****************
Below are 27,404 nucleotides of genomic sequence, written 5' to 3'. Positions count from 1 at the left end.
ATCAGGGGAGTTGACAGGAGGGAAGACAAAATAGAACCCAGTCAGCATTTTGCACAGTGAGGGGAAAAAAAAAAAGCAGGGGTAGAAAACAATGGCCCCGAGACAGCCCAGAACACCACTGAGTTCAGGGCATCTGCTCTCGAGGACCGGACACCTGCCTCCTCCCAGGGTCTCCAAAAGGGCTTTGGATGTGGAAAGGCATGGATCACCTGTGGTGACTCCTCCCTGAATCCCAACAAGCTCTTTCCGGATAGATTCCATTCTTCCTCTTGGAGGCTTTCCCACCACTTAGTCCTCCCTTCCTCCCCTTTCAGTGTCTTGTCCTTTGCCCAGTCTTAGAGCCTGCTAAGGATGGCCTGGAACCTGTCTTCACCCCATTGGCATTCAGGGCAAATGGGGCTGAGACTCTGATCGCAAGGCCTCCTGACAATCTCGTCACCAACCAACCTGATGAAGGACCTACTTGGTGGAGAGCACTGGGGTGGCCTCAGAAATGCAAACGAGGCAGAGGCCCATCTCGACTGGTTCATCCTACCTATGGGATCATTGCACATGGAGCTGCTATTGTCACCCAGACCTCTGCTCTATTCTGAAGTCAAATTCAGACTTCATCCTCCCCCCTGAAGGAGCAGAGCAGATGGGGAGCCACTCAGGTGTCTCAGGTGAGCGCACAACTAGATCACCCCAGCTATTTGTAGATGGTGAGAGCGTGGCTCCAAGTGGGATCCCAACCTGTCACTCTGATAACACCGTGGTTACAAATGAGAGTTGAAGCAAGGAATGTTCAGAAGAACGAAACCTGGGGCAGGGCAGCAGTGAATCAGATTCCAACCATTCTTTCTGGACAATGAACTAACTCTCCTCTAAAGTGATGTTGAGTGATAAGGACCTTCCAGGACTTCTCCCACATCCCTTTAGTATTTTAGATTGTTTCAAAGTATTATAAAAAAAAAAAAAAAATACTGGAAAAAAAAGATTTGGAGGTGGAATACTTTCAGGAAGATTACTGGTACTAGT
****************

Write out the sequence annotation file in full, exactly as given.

Below are 27,404 nucleotides of genomic sequence, written 5' to 3'. Positions count from 1 at the left end.
ATCAGGGGAGTTGACAGGAGGGAAGACAAAATAGAACCCAGTCAGCATTTTGCACAGTGAGGGGAAAAAAAAAAAGCAGGGGTAGAAAACAATGGCCCCGAGACAGCCCAGAACACCACTGAGTTCAGGGCATCTGCTCTCGAGGACCGGACACCTGCCTCCTCCCAGGGTCTCCAAAAGGGCTTTGGATGTGGAAAGGCATGGATCACCTGTGGTGACTCCTCCCTGAATCCCAACAAGCTCTTTCCGGATAGATTCCATTCTTCCTCTTGGAGGCTTTCCCACCACTTAGTCCTCCCTTCCTCCCCTTTCAGTGTCTTGTCCTTTGCCCAGTCTTAGAGCCTGCTAAGGATGGCCTGGAACCTGTCTTCACCCCATTGGCATTCAGGGCAAATGGGGCTGAGACTCTGATCGCAAGGCCTCCTGACAATCTCGTCACCAACCAACCTGATGAAGGACCTACTTGGTGGAGAGCACTGGGGTGGCCTCAGAAATGCAAACGAGGCAGAGGCCCATCTCGACTGGTTCATCCTACCTATGGGATCATTGCACATGGAGCTGCTATTGTCACCCAGACCTCTGCTCTATTCTGAAGTCAAATTCAGACTTCATCCTCCCCCCTGAAGGAGCAGAGCAGATGGGGAGCCACTCAGGTGTCTCAGGTGAGCGCACAACTAGATCACCCCAGCTATTTGTAGATGGTGAGAGCGTGGCTCCAAGTGGGATCCCAACCTGTCACTCTGATAACACCGTGGTTACAAATGAGAGTTGAAGCAAGGAATGTTCAGAAGAACGAAACCTGGGGCAGGGCAGCAGTGAATCAGATTCCAACCATTCTTTCTGGACAATGAACTAACTCTCCTCTAAAGTGATGTTGAGTGATAAGGACCTTCCAGGACTTCTCCCACATCCCTTTAGTATTTTAGATTGTTTCAAAGTATTATAAAAAAAAAAAAAAAATACTGGAAAAAAAAGATTTGGAGGTGGAATACTTTCAGGAAGATTACTGGTACTAGT